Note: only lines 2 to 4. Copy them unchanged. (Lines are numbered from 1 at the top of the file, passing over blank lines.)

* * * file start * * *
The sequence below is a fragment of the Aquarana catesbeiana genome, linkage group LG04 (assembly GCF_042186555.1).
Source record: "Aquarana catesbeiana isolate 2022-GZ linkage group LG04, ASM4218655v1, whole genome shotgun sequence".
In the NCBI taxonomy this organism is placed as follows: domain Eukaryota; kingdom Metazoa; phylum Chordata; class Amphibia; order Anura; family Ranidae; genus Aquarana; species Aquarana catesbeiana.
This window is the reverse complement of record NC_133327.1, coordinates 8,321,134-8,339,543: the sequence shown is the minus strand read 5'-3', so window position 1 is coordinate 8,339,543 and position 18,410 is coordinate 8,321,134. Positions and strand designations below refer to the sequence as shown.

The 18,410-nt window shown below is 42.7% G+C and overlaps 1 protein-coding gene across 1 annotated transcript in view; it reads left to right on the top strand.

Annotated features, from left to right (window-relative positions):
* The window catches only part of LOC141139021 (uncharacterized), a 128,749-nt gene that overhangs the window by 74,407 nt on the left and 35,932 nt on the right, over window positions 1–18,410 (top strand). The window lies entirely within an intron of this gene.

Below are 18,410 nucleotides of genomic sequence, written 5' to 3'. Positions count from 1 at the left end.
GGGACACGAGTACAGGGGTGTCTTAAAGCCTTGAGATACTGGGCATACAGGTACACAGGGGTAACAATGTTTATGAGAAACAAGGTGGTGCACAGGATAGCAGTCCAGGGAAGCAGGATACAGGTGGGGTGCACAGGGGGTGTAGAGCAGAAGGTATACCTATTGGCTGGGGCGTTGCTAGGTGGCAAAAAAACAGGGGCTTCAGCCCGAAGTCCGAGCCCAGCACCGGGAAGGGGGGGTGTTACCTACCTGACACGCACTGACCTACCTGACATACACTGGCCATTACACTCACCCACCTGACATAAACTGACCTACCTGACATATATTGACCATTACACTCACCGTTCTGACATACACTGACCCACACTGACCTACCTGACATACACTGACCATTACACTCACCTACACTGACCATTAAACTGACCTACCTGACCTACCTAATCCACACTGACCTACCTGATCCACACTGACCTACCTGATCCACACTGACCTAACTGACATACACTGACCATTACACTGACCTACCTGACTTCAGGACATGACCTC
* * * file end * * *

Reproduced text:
Source record: "Aquarana catesbeiana isolate 2022-GZ linkage group LG04, ASM4218655v1, whole genome shotgun sequence".
In the NCBI taxonomy this organism is placed as follows: domain Eukaryota; kingdom Metazoa; phylum Chordata; class Amphibia; order Anura; family Ranidae; genus Aquarana; species Aquarana catesbeiana.
This window is the reverse complement of record NC_133327.1, coordinates 8,321,134-8,339,543: the sequence shown is the minus strand read 5'-3', so window position 1 is coordinate 8,339,543 and position 18,410 is coordinate 8,321,134. Positions and strand designations below refer to the sequence as shown.